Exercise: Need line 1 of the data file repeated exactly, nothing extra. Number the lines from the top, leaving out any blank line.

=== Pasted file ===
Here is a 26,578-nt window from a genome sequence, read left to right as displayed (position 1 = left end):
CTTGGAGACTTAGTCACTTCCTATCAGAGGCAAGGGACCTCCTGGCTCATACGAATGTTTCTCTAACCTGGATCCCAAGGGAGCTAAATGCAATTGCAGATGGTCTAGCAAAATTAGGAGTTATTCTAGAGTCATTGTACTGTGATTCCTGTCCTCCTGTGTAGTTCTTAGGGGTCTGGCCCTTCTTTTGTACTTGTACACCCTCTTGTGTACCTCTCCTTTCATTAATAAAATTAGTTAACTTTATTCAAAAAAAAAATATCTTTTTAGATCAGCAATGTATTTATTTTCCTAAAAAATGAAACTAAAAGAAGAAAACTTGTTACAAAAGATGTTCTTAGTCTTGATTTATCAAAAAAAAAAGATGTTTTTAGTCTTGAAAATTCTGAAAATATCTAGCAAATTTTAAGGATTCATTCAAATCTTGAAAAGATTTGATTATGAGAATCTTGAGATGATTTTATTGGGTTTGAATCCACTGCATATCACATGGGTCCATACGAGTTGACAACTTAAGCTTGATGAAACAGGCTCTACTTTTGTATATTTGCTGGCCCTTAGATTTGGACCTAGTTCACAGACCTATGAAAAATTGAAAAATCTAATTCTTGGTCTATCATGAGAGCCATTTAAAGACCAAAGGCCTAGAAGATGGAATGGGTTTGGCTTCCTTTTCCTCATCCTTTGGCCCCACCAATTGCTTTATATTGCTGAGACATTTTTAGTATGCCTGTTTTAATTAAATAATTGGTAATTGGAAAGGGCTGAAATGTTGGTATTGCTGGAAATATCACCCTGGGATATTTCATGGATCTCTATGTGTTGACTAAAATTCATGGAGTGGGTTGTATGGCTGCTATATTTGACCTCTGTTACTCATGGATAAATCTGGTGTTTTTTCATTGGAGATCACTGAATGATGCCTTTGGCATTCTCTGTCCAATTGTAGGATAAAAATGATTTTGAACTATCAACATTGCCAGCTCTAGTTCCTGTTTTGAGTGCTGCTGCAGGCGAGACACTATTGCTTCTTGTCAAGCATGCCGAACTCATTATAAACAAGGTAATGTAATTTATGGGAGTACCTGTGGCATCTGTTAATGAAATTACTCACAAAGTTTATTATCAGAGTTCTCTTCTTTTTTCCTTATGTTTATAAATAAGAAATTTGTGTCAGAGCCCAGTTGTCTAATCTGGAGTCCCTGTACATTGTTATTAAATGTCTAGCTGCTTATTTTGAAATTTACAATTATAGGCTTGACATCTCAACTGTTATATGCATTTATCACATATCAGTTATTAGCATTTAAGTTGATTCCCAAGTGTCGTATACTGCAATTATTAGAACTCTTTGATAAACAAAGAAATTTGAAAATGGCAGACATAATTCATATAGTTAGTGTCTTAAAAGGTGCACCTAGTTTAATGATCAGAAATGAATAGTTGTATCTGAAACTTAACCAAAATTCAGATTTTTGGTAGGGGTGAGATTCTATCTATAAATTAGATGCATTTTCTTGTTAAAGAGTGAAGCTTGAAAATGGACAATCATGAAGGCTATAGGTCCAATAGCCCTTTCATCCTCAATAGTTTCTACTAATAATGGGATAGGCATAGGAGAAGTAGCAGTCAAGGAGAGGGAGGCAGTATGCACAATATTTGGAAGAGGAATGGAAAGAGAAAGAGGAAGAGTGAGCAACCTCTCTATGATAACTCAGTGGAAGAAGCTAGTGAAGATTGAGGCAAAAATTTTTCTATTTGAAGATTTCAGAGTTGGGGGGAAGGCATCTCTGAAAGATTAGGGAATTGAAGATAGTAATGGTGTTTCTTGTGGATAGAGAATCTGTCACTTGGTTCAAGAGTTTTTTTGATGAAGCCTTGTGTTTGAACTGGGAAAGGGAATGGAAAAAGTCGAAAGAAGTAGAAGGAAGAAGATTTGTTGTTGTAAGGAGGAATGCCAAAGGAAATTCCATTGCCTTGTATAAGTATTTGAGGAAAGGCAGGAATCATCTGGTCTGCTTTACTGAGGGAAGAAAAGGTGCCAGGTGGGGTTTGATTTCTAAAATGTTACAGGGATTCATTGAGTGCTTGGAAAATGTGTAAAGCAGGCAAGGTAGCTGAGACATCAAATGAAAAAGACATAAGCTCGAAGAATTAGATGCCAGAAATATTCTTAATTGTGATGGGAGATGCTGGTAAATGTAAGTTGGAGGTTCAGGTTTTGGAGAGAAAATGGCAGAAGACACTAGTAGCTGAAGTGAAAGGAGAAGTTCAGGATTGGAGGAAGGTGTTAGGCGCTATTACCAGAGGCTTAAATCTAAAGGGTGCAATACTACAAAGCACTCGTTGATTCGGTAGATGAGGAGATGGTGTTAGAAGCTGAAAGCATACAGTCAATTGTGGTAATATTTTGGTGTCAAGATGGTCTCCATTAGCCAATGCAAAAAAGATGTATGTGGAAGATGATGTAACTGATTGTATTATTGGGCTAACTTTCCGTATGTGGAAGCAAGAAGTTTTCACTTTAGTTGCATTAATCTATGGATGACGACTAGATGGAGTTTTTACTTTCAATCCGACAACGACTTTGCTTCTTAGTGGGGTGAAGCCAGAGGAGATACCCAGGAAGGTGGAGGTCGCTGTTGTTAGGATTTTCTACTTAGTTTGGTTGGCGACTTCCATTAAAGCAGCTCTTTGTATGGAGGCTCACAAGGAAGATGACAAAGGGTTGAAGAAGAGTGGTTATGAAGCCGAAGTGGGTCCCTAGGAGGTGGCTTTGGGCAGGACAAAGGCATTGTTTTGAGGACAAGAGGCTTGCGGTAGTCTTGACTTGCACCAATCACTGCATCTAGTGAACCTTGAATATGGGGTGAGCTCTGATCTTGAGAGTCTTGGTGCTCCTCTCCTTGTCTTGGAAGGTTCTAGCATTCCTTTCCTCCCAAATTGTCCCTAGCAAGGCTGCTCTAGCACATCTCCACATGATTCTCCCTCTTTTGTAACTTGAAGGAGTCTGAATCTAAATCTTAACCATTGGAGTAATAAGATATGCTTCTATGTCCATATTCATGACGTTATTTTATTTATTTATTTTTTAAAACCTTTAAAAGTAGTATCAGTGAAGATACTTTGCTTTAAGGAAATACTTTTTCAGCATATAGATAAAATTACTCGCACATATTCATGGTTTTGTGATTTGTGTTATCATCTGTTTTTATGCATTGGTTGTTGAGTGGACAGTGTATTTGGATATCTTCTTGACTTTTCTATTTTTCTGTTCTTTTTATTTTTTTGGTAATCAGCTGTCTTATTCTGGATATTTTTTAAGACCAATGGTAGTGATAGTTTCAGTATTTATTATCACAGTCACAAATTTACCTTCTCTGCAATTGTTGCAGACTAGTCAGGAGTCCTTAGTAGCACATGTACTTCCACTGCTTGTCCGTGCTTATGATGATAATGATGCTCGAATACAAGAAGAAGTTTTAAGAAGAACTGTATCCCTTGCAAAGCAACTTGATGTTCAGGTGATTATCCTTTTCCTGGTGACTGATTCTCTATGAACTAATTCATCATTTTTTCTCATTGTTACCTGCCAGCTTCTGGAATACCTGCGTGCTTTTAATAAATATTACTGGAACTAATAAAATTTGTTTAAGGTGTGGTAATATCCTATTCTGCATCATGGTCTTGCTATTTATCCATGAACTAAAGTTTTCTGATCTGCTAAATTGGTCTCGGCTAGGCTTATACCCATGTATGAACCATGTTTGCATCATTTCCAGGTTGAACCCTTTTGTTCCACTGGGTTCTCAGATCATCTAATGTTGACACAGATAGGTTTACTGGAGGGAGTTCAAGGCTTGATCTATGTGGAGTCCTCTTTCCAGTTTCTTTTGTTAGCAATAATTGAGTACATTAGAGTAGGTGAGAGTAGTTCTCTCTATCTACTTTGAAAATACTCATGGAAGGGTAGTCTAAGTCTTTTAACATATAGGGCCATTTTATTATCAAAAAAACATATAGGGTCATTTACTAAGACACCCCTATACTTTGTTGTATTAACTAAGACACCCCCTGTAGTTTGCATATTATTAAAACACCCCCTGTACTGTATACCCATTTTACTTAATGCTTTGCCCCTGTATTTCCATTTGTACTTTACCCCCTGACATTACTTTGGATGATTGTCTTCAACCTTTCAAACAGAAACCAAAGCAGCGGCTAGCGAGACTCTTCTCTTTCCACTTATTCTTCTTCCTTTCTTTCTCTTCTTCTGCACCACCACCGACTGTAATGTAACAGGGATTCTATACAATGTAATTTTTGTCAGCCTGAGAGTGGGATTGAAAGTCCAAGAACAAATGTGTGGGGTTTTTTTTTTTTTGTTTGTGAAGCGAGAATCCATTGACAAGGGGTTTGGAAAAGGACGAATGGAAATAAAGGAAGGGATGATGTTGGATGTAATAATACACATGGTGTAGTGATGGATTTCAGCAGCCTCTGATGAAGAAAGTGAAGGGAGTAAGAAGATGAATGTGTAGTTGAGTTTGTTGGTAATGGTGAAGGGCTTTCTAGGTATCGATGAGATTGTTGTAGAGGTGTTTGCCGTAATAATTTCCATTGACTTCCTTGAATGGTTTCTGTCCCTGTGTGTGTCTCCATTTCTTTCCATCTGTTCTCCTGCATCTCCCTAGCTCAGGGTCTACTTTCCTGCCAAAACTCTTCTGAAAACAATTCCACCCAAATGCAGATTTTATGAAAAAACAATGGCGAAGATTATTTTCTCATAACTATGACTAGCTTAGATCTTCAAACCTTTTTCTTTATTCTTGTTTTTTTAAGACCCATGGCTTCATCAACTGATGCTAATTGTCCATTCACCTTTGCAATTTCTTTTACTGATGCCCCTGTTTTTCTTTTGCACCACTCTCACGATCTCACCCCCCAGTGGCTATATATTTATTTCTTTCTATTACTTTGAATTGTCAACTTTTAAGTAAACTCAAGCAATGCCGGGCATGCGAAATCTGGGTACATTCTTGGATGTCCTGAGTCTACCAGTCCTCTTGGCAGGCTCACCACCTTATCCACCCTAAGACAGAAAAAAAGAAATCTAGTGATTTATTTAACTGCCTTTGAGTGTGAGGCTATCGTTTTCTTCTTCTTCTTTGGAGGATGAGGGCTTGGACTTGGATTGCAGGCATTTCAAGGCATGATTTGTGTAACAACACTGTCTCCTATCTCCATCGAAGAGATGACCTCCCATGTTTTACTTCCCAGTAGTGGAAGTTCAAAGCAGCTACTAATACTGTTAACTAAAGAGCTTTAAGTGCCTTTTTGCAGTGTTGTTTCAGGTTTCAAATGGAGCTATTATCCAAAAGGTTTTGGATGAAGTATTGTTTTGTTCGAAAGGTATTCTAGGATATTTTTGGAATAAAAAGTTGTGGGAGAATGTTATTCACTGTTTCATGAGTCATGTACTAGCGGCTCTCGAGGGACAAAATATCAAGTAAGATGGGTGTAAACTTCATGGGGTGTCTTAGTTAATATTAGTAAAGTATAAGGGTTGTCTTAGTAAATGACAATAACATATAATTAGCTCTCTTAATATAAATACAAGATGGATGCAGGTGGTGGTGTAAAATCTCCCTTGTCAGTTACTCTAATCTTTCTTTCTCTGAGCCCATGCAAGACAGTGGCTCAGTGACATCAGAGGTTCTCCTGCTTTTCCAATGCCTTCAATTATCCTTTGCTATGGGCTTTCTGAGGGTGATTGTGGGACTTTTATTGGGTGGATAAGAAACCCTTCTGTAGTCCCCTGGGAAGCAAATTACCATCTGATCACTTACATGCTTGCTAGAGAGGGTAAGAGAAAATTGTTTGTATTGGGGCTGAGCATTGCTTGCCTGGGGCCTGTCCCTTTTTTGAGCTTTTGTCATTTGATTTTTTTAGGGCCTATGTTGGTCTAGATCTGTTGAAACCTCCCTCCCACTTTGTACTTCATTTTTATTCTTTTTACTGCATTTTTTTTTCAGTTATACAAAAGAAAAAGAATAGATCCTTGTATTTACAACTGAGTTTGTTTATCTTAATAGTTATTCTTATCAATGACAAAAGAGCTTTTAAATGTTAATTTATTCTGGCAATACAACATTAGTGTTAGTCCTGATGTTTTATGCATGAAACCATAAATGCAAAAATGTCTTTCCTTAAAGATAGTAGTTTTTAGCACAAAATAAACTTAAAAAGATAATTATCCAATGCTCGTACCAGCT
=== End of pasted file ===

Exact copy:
Here is a 26,578-nt window from a genome sequence, read left to right as displayed (position 1 = left end):